Lake Eyre in the Australian outback has filled up for only the third time in the past 150 years after extensive summer floods.

 This summer’s floods and tropical storms have had a positive impact on Australia’s southern outback, as Lake Eyre has been filled for only the third time in 150 years.

The normally dormant dry salt lake is the lowest point in Australia at 15 metres below sea level, and this year’s rain has created a bird-watcher’s paradise, South Australia Tourism reports.

Visitors on flights to Australia will find a surprisingly verdant outback this autumn, with red-necked avocets, brown songlarks and red-backed kingfishers all spotted so far.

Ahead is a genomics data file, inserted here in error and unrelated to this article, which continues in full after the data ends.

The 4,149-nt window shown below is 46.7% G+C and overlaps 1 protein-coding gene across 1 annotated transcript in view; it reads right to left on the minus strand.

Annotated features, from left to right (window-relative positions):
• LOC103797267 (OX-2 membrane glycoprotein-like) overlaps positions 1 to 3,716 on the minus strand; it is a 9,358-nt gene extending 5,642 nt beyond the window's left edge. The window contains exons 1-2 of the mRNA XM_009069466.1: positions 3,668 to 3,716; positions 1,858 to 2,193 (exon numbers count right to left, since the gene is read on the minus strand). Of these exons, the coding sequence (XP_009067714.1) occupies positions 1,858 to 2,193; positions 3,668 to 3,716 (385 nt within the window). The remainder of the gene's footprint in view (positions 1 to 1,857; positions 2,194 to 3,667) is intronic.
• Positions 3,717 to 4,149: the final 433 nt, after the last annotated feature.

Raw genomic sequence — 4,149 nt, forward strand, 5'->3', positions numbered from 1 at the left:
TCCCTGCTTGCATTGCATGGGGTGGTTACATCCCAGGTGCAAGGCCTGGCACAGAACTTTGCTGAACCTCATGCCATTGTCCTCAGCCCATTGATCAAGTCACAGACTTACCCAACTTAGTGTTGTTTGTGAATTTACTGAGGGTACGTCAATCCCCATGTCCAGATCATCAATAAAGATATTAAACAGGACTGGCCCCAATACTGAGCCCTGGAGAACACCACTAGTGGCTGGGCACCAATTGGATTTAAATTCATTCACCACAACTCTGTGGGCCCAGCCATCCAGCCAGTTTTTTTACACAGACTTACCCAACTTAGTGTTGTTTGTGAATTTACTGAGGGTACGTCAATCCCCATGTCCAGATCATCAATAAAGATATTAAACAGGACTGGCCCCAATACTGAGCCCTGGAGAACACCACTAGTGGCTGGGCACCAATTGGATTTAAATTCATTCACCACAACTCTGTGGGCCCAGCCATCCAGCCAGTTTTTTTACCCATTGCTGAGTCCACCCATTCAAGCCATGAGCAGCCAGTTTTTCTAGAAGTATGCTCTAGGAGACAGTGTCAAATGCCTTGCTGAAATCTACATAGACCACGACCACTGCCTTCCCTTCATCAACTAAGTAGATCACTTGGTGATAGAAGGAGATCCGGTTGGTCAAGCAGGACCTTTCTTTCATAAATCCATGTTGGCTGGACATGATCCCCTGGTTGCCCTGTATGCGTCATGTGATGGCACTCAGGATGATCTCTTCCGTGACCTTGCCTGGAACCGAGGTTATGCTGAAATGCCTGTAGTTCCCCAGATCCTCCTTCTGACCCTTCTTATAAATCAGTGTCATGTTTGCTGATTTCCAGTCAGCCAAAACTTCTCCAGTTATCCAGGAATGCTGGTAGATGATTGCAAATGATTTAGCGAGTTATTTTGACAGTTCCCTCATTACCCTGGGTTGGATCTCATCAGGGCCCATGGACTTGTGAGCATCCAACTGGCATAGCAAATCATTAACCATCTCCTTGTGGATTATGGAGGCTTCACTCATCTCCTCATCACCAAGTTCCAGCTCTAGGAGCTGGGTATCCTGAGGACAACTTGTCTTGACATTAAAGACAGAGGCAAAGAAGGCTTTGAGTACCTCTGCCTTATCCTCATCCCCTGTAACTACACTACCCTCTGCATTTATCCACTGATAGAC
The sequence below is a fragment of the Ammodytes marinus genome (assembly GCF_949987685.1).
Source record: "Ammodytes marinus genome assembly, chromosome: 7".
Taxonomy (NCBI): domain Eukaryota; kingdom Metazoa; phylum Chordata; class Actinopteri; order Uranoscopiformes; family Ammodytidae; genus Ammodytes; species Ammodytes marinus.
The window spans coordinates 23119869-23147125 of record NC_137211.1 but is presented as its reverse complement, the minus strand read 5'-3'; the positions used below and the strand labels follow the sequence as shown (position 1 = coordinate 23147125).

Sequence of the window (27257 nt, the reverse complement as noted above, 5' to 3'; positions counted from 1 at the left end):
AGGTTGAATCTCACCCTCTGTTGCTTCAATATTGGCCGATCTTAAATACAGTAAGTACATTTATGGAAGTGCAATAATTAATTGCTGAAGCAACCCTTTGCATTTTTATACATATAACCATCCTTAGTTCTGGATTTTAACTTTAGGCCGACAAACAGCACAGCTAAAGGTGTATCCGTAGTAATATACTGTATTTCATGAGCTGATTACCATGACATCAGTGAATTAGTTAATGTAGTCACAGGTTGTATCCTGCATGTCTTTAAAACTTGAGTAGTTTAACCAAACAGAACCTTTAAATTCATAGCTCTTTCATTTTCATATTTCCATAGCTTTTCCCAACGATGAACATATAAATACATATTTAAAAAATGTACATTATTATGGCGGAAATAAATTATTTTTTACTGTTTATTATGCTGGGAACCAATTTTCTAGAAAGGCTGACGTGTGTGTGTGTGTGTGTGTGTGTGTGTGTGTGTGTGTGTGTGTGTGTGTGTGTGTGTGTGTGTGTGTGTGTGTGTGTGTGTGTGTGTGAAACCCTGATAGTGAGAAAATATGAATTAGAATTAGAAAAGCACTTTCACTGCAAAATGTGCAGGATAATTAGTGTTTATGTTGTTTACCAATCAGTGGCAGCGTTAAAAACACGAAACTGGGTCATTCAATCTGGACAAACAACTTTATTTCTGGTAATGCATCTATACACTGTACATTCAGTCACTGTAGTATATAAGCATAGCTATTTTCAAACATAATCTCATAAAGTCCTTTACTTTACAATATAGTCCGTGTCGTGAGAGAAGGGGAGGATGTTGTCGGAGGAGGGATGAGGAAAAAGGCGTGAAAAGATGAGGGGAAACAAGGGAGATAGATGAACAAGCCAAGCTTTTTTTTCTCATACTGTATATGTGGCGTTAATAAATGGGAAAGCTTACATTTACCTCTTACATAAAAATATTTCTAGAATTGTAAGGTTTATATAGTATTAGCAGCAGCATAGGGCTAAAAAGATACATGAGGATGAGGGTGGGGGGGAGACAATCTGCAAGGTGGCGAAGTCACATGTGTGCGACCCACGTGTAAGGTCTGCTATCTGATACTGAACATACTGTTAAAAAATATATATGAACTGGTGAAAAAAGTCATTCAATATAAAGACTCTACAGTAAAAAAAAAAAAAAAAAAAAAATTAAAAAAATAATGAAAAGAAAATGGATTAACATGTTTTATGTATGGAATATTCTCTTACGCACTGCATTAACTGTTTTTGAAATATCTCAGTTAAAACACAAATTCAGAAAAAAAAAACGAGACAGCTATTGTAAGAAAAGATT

Beyond wildlife, South Australia also has a wealth of other wildlife to attract visitors, ranging from whales, sharks and dolphins off the coast, to kangaroos, koalas and emus in the countryside.

Key stop offs in the region include Warrawong Wildlife Sanctuary, which is home to the country’s only mainland platypus population, and Gluepot Reserve, one of only 12 UNESCO Biosphere Reserves in Australia.

Written by Alex Cochrane

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